Glover: But you didn't win that election and, in fact, you lost that seat.
Rhodes: We changed the debate very much and I think it was a much closer seat and there's lessons to learn and we'll move from there. But I would not consider it a loss. We got a large portion of the electorate behind someone who was considered a Tea Party candidates.
Glover: What lessons?
Rhodes: Well, some of the lessons are in organization and mobilization and how -- look, the Tea Party is not behind just one person or one candidate. I mean, Brad did actually go out and represent some of the very principles that we disavow. So, it is not like our issue is lost because there was, like I said, no one Tea Party candidate ...
Borg: You're talking about Brad Zaun ... the nominee against Congressman Boswell?
Rhodes: ... the nominee against Congressman Boswell. Now, I think obviously each campaign can learn from some different things and move forward and talking with Brad I'm sure he would do some things differently as well. But while that seat was not, we did not pick up that seat I think there was a lot of momentum in the area where a lot of local Tea Party groups were focusing on state House races, state Senate races and we saw a huge impact in those areas.
Henderson: How do you address critics who raise this issue before the 2012 election, that the Tea Party movement was largely the creation of forces within the Republican Party who wanted to create this movement? I think the term that they through around a lot was astroturfing. How do you address that criticism that this isn't a legitimate group, this is just a creation of republicans?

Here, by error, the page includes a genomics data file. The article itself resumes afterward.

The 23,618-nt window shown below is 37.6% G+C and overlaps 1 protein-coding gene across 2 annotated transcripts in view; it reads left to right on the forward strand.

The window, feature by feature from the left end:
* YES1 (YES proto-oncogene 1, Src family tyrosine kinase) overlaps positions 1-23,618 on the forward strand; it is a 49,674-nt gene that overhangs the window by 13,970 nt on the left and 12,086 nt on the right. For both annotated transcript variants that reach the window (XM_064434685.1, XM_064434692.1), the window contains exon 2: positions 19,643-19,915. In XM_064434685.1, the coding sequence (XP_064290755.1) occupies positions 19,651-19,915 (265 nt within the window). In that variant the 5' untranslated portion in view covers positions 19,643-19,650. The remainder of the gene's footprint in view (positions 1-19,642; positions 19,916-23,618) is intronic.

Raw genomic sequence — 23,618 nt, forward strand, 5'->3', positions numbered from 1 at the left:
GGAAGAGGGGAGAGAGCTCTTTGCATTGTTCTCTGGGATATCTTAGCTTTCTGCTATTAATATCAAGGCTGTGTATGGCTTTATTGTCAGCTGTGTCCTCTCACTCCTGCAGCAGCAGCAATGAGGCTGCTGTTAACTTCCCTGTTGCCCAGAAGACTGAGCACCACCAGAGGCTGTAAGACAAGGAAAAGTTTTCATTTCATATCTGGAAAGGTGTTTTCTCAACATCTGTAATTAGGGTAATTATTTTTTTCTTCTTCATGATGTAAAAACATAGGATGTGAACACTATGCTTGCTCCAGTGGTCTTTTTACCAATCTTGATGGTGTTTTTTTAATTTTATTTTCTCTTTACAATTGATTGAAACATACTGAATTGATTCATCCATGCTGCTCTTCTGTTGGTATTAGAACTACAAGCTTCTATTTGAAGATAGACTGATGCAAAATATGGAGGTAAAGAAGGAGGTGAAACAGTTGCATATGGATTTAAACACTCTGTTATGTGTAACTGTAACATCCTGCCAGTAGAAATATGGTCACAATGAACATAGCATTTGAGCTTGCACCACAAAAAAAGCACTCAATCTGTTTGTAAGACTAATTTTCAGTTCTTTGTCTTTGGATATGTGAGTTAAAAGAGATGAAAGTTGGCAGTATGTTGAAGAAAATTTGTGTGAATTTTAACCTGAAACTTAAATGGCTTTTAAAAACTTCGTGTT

Rhodes: Well, I mean, one of those things is we have not been highly funded. This bus tour is actually something where we had to go and seek out people who were like-minded to be a part of this but it's not something that the Republican Party has come and put up a bunch of money. Case in point, what happened, the unions were busing people in, we didn't have buses, we didn't have any of that stuff. That organization is much more essentially a get them out, pay for them to come up to the Capitol type of thing.
Henderson: You're referring to the rally that was held recently at the statehouse -- I wanted to ask you about that rally. What struck me is that it was a rally specifically about a bill pending in the legislature that deals with labor law. But one of the speakers at your rally spent some time discussing the danger of sharia law in Cedar Rapids. Is there a coherent message on this and other issues from your group? Or is it just such a disparate group of people who have varying views that you lack a coherent, unifying message?
Rhodes: Well, there are a lot of different views but I think the main coherent message and something that nobody really goes off of is the fact that we're indebted to the Constitution. This is what we want to see pressed. If politicians go up there and say the very first thing that we're going to find out and the only thing that really matters is does this follow the Constitution or does it not we'll stop reading the bill after that.